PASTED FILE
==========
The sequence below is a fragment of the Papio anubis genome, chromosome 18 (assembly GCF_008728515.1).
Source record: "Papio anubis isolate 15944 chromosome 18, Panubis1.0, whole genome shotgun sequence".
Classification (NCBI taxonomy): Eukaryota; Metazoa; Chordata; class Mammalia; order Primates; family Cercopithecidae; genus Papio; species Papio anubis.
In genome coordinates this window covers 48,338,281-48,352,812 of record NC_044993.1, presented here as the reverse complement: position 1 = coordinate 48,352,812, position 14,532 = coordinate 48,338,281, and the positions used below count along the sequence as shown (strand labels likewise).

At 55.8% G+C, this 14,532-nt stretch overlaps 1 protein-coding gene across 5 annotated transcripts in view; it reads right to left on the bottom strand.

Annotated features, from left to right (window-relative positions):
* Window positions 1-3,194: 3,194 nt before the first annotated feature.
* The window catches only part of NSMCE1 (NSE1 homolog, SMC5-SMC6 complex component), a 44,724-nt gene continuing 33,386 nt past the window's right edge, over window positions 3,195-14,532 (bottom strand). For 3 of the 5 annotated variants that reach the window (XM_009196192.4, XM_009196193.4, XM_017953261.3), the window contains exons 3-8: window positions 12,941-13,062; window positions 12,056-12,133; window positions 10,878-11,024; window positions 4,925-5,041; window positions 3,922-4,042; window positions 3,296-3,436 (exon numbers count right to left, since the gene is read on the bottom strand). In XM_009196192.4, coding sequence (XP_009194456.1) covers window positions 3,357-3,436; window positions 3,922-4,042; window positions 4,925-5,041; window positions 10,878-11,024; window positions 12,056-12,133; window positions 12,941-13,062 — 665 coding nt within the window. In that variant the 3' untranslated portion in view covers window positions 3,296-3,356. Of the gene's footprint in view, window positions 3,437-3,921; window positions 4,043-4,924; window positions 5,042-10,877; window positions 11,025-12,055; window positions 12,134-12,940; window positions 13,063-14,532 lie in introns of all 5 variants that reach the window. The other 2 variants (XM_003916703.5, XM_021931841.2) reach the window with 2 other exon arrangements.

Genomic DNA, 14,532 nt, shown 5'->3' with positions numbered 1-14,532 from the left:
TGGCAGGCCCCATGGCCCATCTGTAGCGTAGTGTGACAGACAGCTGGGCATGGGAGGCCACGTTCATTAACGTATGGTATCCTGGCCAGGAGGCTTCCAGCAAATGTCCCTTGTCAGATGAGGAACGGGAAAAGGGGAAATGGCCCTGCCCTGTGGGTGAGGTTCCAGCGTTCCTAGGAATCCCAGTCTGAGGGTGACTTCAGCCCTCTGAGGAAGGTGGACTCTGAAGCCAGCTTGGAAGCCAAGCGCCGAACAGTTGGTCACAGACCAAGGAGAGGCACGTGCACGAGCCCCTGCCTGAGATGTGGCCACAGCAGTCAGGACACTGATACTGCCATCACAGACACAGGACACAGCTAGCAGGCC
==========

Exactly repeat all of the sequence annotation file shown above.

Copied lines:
The sequence below is a fragment of the Papio anubis genome, chromosome 18 (assembly GCF_008728515.1).
Source record: "Papio anubis isolate 15944 chromosome 18, Panubis1.0, whole genome shotgun sequence".
Classification (NCBI taxonomy): Eukaryota; Metazoa; Chordata; class Mammalia; order Primates; family Cercopithecidae; genus Papio; species Papio anubis.
In genome coordinates this window covers 48,338,281-48,352,812 of record NC_044993.1, presented here as the reverse complement: position 1 = coordinate 48,352,812, position 14,532 = coordinate 48,338,281, and the positions used below count along the sequence as shown (strand labels likewise).

At 55.8% G+C, this 14,532-nt stretch overlaps 1 protein-coding gene across 5 annotated transcripts in view; it reads right to left on the bottom strand.

Annotated features, from left to right (window-relative positions):
* Window positions 1-3,194: 3,194 nt before the first annotated feature.
* The window catches only part of NSMCE1 (NSE1 homolog, SMC5-SMC6 complex component), a 44,724-nt gene continuing 33,386 nt past the window's right edge, over window positions 3,195-14,532 (bottom strand). For 3 of the 5 annotated variants that reach the window (XM_009196192.4, XM_009196193.4, XM_017953261.3), the window contains exons 3-8: window positions 12,941-13,062; window positions 12,056-12,133; window positions 10,878-11,024; window positions 4,925-5,041; window positions 3,922-4,042; window positions 3,296-3,436 (exon numbers count right to left, since the gene is read on the bottom strand). In XM_009196192.4, coding sequence (XP_009194456.1) covers window positions 3,357-3,436; window positions 3,922-4,042; window positions 4,925-5,041; window positions 10,878-11,024; window positions 12,056-12,133; window positions 12,941-13,062 — 665 coding nt within the window. In that variant the 3' untranslated portion in view covers window positions 3,296-3,356. Of the gene's footprint in view, window positions 3,437-3,921; window positions 4,043-4,924; window positions 5,042-10,877; window positions 11,025-12,055; window positions 12,134-12,940; window positions 13,063-14,532 lie in introns of all 5 variants that reach the window. The other 2 variants (XM_003916703.5, XM_021931841.2) reach the window with 2 other exon arrangements.

Genomic DNA, 14,532 nt, shown 5'->3' with positions numbered 1-14,532 from the left:
TGGCAGGCCCCATGGCCCATCTGTAGCGTAGTGTGACAGACAGCTGGGCATGGGAGGCCACGTTCATTAACGTATGGTATCCTGGCCAGGAGGCTTCCAGCAAATGTCCCTTGTCAGATGAGGAACGGGAAAAGGGGAAATGGCCCTGCCCTGTGGGTGAGGTTCCAGCGTTCCTAGGAATCCCAGTCTGAGGGTGACTTCAGCCCTCTGAGGAAGGTGGACTCTGAAGCCAGCTTGGAAGCCAAGCGCCGAACAGTTGGTCACAGACCAAGGAGAGGCACGTGCACGAGCCCCTGCCTGAGATGTGGCCACAGCAGTCAGGACACTGATACTGCCATCACAGACACAGGACACAGCTAGCAGGCC